A great deal of our time was spent in the woods taking the dogs with us, exploring new paths al-water business.

A great deal of our time was spent in the woods taking the dogs with us, exploring new paths and (?), hunting wild flowers and birds. A big thrill was finding a whip-poor-will’s nest – just two eggs laid on flat ground – which we almost stepped on; fortunately we knew enough to look for the nest in the opposite direction from that which the mother bird (feigning a broken wing0 had taken. Much time also was spent near the tops of good
[Bottom line hard to read]of which there were a number not far
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From the house. At one time we had a large sand pile in which we would construct roads and houses – the latter inhabited by families of sticks of all sizes who led very interesting lives. Dolls we didn’t care for. We collected caterpillars, feeding them in a covered shoe-box with holes punched in it for air, watching them spin their cocoons and emerge later as butterflies. We took a good many rather inferior snapshots, developing and printing them in a large upstairs closet as a “dark-room”, with a red lantern for light.

Each season seemed to have some particular attraction – winter open fires, with popcorn and toasted marshmallows on special occasions. In the sprint excitedly watching for each early wildflower as they came along –- we knew just where to look for the different species, hepaticas, arbutus, spring beauty, bloodroot, etc. etc. – all had their chosen habitats! Almost my favorite season was haying time; there was something very special, after the little mild “helping” the hayers, about being boosted up to the top of the load nesting into its sweet-smelling depths – horses impatient to be off, wheels creaking under the load – the ride up the hill from hayfield to barn was never long enough. Then there was chestnutting in the fall, over in the chestnut grove beyond the big pine, -- hunting in the grass for the nuts (still in their prickly (?)) that had already fallen, then climbing the trees to shake down more.

Davey and I were usually quite good companions in spite of the difference in age, but we also had some pretty terrific fights – kicking, scratching, biting.
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Periods of being “out of peace” with each other, practically not speaking for several days; but that would get boring after a while and we would manage to think up some reason for being “in peace” again. I was a selfish and spoiled brat and wanted my own way; Davey was sweet-tempered and inclined to give in, but could stand up for herself if things went too far. Minot I adored in spite of the fact that he often teased me to the point of tears. A rare invitation to accompany him on a bird-walk was a triple red letter day for me. Later he and I became quite close and wrote each other long confidential letters after he went out to the west coast.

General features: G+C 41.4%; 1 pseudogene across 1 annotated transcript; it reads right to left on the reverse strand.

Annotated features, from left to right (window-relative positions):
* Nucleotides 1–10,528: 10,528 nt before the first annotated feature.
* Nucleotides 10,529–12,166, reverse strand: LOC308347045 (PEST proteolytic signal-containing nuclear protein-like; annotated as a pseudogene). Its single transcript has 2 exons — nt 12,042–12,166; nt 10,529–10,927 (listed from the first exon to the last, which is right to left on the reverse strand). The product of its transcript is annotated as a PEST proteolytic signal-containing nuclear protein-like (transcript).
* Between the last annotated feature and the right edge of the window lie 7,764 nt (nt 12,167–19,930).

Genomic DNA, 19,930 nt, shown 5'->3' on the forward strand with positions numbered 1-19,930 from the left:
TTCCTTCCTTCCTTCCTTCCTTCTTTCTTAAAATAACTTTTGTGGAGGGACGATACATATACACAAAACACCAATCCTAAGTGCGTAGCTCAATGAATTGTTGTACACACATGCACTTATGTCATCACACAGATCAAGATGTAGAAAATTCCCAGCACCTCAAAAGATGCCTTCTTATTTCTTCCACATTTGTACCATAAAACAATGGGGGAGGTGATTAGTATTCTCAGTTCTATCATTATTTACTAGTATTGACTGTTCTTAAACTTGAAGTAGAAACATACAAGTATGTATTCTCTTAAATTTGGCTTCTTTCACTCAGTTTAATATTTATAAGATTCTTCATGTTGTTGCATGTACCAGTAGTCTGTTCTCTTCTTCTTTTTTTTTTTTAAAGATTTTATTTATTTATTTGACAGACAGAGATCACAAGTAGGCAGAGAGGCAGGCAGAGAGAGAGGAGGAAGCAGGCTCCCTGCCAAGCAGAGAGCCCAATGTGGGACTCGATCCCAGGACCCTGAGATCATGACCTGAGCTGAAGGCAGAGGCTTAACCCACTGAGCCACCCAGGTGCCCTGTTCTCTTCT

By most standards we were not strictly brought up. There were certain rules that we were expected to observe, such as regular hours for bed-time and getting up in the morning, being on time for meals which were always served at regular hours, doing our allotted chores, etc. etc. Usually we conformed because it was really easier. The bed (or rather sleep) hour was pretty easy to evade because there were many quiet ways of amusing ourselves after we had gone upstairs; sometimes we were caught, but punishment was seldom severe – an extra chore or doing without something we wanted. But I vividly remember two times when I deliberately disobeyed and then foolishly tried to lie my way out, bringing on papa’s peculiar and harassing type of punishment.

We were expected to do a certain number of chores both indoor4s and out. We al2ways had two servants – a cook and a “second-maid” – sometimes white, sometimes black; but we had to make our own beds, help with the dishes, do some of the dusting and mopping, clean and
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fill the kerosene lamps. We were also given a little instruction in cooking which was rather good fun specially if the cook happened to be a nice one.